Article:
US federal court dismisses antitrust complaints against Facebook
A US federal court dismissed the Federal Trade Commission’s antitrust complaint against Facebook, as well as a related case brought by 48 state attorneys general in acquiring Instagram and WhatsApp.
Following the rulings, Facebook's shares rose over 4 percent on Monday, sending its market capitalization above $1 trillion for the first time.
The FTC, alongside attorneys general from 48 states, sued Facebook in December for engaging in a supposed strategy to eliminate threats to its monopoly, including its acquisitions of Instagram and WhatsApp in 2012 and 2014, which the FTC previously cleared.
The US District Court for the District of Columbia ruled that the FTC failed to prove its main contention that Facebook holds monopoly power in the US personal social networking market.
The court described FTC's complaint as legally insufficient for failing to plead enough facts to establish a necessary element of its claims, hence should be dismissed.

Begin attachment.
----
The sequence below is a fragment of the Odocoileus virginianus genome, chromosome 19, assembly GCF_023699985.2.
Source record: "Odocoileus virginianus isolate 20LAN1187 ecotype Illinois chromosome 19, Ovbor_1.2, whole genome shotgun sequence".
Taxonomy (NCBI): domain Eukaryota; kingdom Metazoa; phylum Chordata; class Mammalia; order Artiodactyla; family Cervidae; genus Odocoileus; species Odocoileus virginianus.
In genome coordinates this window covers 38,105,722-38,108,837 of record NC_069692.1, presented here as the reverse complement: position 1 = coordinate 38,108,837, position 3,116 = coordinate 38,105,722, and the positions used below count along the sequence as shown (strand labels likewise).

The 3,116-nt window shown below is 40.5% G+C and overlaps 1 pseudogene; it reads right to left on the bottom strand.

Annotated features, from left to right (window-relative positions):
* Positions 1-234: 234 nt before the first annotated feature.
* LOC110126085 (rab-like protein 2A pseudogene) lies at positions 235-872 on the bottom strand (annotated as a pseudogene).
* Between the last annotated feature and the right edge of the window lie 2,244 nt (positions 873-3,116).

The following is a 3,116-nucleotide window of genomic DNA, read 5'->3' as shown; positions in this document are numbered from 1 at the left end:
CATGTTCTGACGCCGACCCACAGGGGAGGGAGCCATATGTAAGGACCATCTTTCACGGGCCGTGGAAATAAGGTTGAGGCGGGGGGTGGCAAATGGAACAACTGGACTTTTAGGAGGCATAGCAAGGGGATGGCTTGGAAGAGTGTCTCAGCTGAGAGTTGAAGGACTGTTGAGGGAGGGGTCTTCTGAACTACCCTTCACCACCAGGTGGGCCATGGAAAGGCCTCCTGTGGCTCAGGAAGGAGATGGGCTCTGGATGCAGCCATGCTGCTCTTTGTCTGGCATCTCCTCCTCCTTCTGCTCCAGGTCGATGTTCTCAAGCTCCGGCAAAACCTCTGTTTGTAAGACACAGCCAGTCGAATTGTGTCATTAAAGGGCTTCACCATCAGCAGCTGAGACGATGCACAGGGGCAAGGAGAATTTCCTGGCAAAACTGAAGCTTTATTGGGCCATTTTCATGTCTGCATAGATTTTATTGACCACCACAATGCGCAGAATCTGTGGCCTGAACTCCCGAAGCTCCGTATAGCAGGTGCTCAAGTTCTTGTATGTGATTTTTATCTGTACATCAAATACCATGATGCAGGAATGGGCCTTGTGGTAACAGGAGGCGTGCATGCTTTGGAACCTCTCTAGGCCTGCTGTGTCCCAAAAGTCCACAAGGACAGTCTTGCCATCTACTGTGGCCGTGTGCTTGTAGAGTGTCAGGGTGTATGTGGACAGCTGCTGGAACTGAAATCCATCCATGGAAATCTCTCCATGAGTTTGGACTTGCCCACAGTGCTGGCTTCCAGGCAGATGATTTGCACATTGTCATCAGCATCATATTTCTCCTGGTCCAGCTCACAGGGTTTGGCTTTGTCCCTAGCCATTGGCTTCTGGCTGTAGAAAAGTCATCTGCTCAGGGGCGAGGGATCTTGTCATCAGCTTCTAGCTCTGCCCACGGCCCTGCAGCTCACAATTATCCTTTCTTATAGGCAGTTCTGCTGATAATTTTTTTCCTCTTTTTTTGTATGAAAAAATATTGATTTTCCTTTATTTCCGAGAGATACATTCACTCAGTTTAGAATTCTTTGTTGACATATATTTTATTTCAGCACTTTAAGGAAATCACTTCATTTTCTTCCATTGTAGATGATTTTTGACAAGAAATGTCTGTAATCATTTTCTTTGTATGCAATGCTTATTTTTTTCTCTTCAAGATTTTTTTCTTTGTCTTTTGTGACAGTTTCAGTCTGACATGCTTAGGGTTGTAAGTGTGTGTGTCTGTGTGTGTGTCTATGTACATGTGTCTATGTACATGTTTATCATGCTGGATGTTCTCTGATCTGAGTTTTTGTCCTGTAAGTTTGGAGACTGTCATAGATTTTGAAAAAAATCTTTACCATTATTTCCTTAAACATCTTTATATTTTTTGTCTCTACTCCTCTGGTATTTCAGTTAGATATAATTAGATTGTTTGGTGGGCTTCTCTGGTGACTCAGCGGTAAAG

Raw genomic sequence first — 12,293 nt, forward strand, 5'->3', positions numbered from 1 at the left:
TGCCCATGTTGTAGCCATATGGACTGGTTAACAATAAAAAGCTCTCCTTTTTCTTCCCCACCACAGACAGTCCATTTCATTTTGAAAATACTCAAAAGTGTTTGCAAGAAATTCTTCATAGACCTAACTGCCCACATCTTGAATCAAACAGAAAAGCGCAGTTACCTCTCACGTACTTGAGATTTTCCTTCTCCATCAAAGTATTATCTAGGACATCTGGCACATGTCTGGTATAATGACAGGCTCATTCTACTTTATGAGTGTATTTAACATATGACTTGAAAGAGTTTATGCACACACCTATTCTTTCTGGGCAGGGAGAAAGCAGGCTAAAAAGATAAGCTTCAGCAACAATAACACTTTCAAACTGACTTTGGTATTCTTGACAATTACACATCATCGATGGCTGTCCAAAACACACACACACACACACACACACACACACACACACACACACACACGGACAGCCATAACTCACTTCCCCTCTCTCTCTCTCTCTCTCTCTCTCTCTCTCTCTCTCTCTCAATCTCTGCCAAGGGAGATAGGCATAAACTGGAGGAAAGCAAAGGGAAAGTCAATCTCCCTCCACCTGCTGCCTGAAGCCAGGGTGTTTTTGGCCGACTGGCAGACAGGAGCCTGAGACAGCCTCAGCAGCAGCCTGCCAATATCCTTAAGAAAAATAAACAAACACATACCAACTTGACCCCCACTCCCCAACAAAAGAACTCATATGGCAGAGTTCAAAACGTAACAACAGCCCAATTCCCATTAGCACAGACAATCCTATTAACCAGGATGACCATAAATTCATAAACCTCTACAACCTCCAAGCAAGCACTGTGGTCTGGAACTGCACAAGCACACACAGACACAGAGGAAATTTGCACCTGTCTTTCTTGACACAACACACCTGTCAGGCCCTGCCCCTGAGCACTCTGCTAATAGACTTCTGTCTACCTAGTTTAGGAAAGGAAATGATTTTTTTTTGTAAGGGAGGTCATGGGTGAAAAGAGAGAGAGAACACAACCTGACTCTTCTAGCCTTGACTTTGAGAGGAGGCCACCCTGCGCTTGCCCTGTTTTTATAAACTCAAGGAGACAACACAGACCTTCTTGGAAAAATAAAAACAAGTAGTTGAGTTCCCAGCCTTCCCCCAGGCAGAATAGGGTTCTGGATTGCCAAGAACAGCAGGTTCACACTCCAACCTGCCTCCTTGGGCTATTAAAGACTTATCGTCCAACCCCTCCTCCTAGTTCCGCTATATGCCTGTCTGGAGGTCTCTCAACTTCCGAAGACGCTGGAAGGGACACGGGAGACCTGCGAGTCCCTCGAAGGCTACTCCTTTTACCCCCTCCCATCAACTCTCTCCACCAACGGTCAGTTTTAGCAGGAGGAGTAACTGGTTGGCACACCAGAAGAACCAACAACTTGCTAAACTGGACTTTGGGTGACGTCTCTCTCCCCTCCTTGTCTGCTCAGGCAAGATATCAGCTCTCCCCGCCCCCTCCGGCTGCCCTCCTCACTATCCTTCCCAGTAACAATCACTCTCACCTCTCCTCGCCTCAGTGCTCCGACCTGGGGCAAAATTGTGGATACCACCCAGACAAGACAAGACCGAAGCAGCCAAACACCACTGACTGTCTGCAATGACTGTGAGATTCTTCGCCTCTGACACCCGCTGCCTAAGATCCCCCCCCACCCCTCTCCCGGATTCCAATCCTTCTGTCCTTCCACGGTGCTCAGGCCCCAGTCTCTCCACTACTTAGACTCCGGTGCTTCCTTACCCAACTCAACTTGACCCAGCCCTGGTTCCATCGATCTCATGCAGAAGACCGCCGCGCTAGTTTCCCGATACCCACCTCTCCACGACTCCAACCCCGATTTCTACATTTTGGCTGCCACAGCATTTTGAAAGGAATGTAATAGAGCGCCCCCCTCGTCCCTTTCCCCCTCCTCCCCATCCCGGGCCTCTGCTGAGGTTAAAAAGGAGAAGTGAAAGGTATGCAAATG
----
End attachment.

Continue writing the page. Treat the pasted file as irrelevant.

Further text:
The court pointed out that the allegations do not even provide an estimated actual figure or range for Facebook’s market share over the past ten years, falling short of establishing that Facebook holds market power.
The court added that FTC’s Complaint says almost nothing concrete on how much power Facebook, and still has, in the product market, almost as if it expects the Court to simply agree on "the conventional wisdom that Facebook is a monopolist.”
But the court acknowledged that the FTC may be able to fix the weaknesses in its argument and left open the possibility for filing an amended complaint.
The court also disagreed with Facebook’s insistence that the FTC does not have the authority to question its acquisitions of Instagram and WhatsApp, which took place in 2012 and 2014.
It ruled that the FTC can still seek divestiture of these acquisitions if it succeeds in establishing Facebook’s monopoly power.
The court also dismissed the case filed by the state attorneys general, saying that the long delay between the acquisitions and the 2020 case filing was unprecedented on a state level.
It added that the argument about “Facebook preventing interoperability with competing apps" doesn't state a claim under the antitrust law, as such policy is not unlawful.